2/07/2007 6:54 PM  
Blogger CPRR Discussion Group said...

Subject: Bridge Designs

Brown is certainly an interesting figure. But he didn't originate the CP bridge design. Burr's original patent with the arch was in 1819. Howe was in the 1840s (with an arch). More locally, the Bridgeport wagon bridge (still standing on the South Yuba) is a Howe truss with a Burr arch, and was built in 1862. And the Pennsylvania RR used several truss designs with Burr arches in the 1850s, including Howe. Judah's California Central bridge at Folsom was a Hall truss, and incorporated a Burr arch. ...


2/08/2007 12:46 AM  
Blogger CPRR Discussion Group said...

From: "Chris Graves"

... Remember the 1858 Coroners Jury verdict that I surfaced some time ago? It was signed by Theo. D. Judah, as Jury Foreman. Also on that jury, as validated by his signature on the verdict, is D D Kingsbury, the builder of the bridge in Folsom that Kyle mentioned. Mr. Kingsbury was also the builder of Kingsbury Grade, running between Lake Tahoe and Genoa, Nev.


2/08/2007 1:06 PM  
Blogger CPRR Discussion Group said...

From: "Wendell Huffman"

Other individuals to watch for for bridge traditions was I.M. Hubbard and Jesse George Baker. They built the first CP bridge across the American River at Sacramento. Baker died in 1864 as a result of injuries sustained when the [steamship] "Washoe" exploded racing "Yosemite" on the Sacramento River. Both were previously employed on the California Central bridge across the American River at Folsom (another [bridge] with an arch). Hubbard and Baker were also involved in the construction of the first transcontinental telegraph. Hubbard built the improved wharf facilities at Sacramento and I suspect was involved in other construction activities. I do not know of any association with Brown, but there may be some. I have yet to verify it, but I believe Baker was involved with Judah in the 1861 survey over Donner. Certainly Hubbard's name appears several places in Judah's expense ledger. Apparently they ate and drank together frequently. Hubbard was related to Upson – I believe his daughter married Loren Upson.


2/08/2007 1:23 PM  
Anonymous Anonymous said...

The main difference in the arch between the Burr pattern and the Howe Improved Truss is the connection between the truss and the arch and the point of that attachment.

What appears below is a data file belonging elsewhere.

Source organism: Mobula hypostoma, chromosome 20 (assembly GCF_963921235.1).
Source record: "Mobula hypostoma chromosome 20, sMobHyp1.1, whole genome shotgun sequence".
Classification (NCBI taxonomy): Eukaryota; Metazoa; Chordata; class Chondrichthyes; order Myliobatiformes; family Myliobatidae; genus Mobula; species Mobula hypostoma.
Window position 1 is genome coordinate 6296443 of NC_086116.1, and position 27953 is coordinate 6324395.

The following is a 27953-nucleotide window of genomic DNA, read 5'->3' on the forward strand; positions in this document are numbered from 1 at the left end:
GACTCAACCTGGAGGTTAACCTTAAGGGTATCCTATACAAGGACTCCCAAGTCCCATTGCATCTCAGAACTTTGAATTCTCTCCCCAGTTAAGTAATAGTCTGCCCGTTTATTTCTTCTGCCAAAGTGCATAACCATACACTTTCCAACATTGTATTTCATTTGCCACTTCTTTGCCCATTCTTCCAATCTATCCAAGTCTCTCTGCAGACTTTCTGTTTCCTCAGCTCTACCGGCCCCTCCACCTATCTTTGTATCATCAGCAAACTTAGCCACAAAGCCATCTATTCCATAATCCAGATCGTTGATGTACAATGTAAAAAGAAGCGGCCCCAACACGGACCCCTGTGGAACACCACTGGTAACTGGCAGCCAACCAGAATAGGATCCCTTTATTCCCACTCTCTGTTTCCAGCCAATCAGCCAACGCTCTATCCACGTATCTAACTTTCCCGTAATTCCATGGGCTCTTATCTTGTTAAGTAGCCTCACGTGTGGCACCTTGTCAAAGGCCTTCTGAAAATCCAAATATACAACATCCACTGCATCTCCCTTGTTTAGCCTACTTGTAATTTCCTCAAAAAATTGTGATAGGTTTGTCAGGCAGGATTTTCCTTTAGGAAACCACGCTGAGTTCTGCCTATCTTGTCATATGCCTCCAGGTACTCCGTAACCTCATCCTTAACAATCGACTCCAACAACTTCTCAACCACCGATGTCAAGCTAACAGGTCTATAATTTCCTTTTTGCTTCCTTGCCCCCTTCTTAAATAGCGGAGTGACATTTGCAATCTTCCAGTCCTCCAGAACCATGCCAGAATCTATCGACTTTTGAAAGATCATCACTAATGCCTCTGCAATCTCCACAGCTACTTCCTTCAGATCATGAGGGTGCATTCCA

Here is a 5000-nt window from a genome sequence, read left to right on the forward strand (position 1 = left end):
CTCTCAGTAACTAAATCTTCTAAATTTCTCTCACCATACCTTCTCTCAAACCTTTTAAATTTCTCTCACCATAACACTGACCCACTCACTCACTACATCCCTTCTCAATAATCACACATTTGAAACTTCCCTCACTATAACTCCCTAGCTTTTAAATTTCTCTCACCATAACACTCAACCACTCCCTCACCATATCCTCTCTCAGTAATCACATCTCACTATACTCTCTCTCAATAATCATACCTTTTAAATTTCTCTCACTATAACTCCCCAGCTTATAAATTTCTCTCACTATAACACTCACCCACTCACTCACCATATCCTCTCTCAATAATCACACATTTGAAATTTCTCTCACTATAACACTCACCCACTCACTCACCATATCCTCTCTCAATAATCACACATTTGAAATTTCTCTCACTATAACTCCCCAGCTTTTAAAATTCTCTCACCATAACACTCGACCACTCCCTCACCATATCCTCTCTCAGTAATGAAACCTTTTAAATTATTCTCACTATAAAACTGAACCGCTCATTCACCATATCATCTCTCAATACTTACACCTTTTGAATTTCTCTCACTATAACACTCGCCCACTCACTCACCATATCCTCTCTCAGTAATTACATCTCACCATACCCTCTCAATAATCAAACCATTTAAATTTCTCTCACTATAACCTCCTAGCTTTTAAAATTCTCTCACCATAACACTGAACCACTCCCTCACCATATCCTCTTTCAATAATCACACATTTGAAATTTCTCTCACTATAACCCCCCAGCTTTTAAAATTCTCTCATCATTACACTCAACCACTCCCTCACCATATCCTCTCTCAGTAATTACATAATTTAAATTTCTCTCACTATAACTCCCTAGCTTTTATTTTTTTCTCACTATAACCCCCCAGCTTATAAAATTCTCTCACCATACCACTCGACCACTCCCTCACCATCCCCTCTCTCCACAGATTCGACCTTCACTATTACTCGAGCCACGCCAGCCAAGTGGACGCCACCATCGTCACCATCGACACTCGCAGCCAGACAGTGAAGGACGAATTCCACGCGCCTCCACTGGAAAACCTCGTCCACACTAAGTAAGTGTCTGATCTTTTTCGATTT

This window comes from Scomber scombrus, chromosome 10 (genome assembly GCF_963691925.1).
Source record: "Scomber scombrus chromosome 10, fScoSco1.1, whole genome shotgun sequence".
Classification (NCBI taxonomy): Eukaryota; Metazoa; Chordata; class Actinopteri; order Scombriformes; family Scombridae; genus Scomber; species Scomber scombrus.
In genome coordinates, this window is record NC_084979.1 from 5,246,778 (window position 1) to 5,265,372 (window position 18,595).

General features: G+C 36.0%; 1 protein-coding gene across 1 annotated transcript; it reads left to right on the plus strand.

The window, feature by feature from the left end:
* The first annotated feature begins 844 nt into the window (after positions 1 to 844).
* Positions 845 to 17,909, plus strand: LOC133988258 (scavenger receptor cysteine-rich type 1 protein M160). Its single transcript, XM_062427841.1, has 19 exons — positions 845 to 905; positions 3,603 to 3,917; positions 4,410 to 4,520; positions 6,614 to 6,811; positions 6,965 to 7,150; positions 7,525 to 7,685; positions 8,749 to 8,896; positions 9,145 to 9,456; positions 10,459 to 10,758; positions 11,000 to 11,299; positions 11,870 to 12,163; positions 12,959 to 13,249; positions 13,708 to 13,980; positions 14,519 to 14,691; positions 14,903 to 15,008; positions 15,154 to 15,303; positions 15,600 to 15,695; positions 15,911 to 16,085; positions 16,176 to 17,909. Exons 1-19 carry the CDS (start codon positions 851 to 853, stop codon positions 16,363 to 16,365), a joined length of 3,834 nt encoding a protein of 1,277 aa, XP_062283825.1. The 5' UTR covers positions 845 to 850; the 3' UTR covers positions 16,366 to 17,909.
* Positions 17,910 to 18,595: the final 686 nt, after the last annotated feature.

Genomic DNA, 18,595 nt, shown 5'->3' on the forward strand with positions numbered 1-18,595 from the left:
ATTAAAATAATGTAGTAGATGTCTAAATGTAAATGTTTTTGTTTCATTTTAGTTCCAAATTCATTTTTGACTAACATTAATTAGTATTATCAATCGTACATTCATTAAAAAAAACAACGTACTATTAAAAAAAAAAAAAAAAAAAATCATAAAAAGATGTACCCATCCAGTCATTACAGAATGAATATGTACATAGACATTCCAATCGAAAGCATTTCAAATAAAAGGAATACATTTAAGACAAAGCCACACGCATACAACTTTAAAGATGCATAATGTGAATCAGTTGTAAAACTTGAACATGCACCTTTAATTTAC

In the Burr arch, the arch and the truss are tied together at the vertical and leaning timbers with bolts. In the Howe Improved truss, the arch is tied to the truss through tie rods that attach from the arch to the lower chord or bottom of the bridge (either radially or vertically).
See the google book: The apprentice, or First book for mechanics, machinists, and engineers - Page 161

As best as I can tell, from zooming in on the high-resolution digital photo scans I have of the Truckee River bridges, the arches are tied together with bolts but are not tied to the vertical/canted truss beams but only to the bottom of the truss through a "hacmatac" (the iron or wood angle brace) and a bar across the bottom. The bolts can be seen to pass between the arches without going through the truss timbers.
Interestingly, the Bridgeport bridge in California seems to be a combination of Howe and Burr connections.

From what I have read, the Improved Howe truss was good in theory but not so great in practice as differential expansion and contraction caused problems in synchronizing the arch and truss loads.

I have taken some measurements and photos of the south abutment of the Truckee river bridge at Wadsworth. Nothing very scientific but if anyone would like to go back sometime to make better measurements I would be happy to help.

-John A. Duffy - Reno Nevada.

6/01/2010 3:25 PM  
Blogger CPRR Discussion Group said...


In describing truss bridges with arches, the primary descriptor seems to be the form of the truss. While various patents include differing methods of connecting arches, in modern practice this seems not to be so significant - they are often all referred to generically as "Burr arches".

Thus the Central Pacific bridges with arches are often referred to as Howe trusses with Burr arches. Same for the Bridgeport bridge.

—Kyle Wyatt

6/04/2010 2:17 AM  
Anonymous Anonymous said...


I have to agree that it is trivial especially now. I frequently run across incorrect descriptions while I am looking for information on these bridge designs.

The manuals and design books contemporary to the building of these brides do call out the differences between the two practices. Frequently the writers, Byrne for one, are quite negative in their opinion of this type of bridge design.

For example, see "The Apprentice or first book for mechanics, machinists and engineers" by Oliver Byrne published 1860 on page 159 through 161.
The “Report for the Commissioners of Victoria” on Page 40 describes an improved Howe truss bridge for the Philadelphia and Reading Railway in a positive manner however. I have found side view plans for this one which has really helped me on my CAD design.

John A. Duffy - Reno, Nevada

6/05/2010 3:11 AM